The following tale is based on true events. I feel forced to disclose it to the public, in the hope that some good might come from what has passed. The events in question took place on a godless, dreary Wednesday night in October. I had just returned from an evening lecture, and as I had exited The Portland Building the heavens had opened and the sky had fallen, drenching the land for miles so heavily that it kneaded everything to a thick, pizza dough. Slamming the back door behind me and squelching in to the kitchen of my humble abode I felt my clothes cling to me like adoring fans to a washed out boy band. I took off my smeared glasses and tried to dry them on my sodden t-shirt. But it was to no avail. Losing my temper I threw my glasses down on the counter top and filled the kettle. I didn’t usually have sugar with my tea, but tonight I needed at least two teaspoons if I were to be able to endure the company of my housemates with any civility.
As I sat in the darkness of the kitchen, listening to the slow hissing of the heat element, I realised I was hungry. I pondered whether to make cheese on toast, or simply order a takeaway and to hell with the money. As the ponderance crossed my mind, in that exact second, a flash of lightning tore across the ragged sky outside, illuminating the kitchen and my eye was drawn, as if by the very hand of Beelzebub himself, to a dusty old student cookbook that stood on the kitchen shelf. I do not know what possessed me, but before I knew what I was doing my hand was reaching involuntarily towards it. Blowing at the thick layer of dust on the cover, I opened the book. I thumbed through it a few minutes. There were a few salads that might have been good in Summer, a stew or two to appease the appetite of anyone with time on their hands, but nothing to satisfy the wants of an impetuous, wet, cold, hungry lazy bones such as myself. I put down the book and made a cup of tea.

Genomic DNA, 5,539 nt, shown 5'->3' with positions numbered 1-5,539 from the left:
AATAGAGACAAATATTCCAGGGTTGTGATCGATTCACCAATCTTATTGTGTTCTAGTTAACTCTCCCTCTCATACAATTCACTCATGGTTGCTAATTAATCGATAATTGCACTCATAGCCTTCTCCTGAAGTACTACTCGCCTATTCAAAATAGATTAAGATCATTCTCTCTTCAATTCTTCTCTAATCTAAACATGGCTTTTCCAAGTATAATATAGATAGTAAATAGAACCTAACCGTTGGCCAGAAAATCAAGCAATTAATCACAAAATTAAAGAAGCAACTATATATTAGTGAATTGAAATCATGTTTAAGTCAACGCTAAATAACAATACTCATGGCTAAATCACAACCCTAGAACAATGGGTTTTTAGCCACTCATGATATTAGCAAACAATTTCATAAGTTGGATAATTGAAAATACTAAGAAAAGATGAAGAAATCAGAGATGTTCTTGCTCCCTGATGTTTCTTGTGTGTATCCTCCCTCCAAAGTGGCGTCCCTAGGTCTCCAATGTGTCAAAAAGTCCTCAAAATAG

I returned to the table. But the book had changed while I my back was turned. It now lay on a new page, one I had not seen. I was certain I had been looking at a page about boiling sprouts before. Now it lay on page one six nine. One hundred and sixty nine. Thirteen multiplied by thirteen. Bad Luck squared. Had I considered this significant at the time I would have immediately turned away, but instead my attention was drawn to the title this recipe gave itself: Thai Green Chicken Curry. I glanced at the preparation time: 30 minutes. I glanced at the ingredients: easy to obtain. I decided then that this would be my meal for the evening, and as the fires of the damned flashed across the sky I ran through Satan’s downpour to the co-op.
Ten minutes later, dripping with perspiration and jittery with enthusiasm I assembled the ingredients of my undoing before me. I cut up the chillies, un-dit the lid of the curry paste jar, opened the tin of coconut milk and washed my hands rigorously before preparation. It was complete, I was ready to begin. Ready that is, except for the chicken. The recipe called for skinless, boneless chicken thighs, cut in to chunks. The chicken thighs I had bought clearly came from skin covered, bone filled chickens. I rationalized that I could pull off the skin, remove the flesh from the bone and still be left with all the flesh I needed to cook. I begin the sordid task with the kitchen’s only good serrated knife, cutting at flesh, hacking at ligament, tearing at tendon. Blood spattered my face, the vestiges of gore bedecked my hands, but finally I extracted sufficient chicken meat to make the curry. Oh how I wish that I had given up at that moment! that sloth had tempted me to say “bugger it” and order a pizza. Clearly the Devil had another agenda that night.
Once finished I devoured half the meal in one sitting and put the rest in the fridge. During the washing up I noticed I still had the remains of the chicken thighs on a plate, the bone the skin, and some of the flesh stuck on the bone that the knife had not removed. These, I threw in to the bin. I did not bother to note that the bin bag was empty, having only been recently changed. I slept happily that night on a full stomach. Thursday brought no misadventure. The sun rose, I awoke and the day passed without event. That night I had the last of the curry and again slept happily on a full stomach. As I breakfasted on Friday morning, there was a strange smell. Thinking nothing of it I left the house expecting nothing out of the ordinary, but on my return that evening I was struck at the rancidity that filled my nostrils. My eyes watered, my lungs craved air, and my stomach wrestled with my oesophagus in a bid to shed its load. Luckily I held my breath and approached the source of the stench. Entering the kitchen, I followed the waves of odour to the bin, wherefrom emanated this most repugnant aroma. I lifted the lid.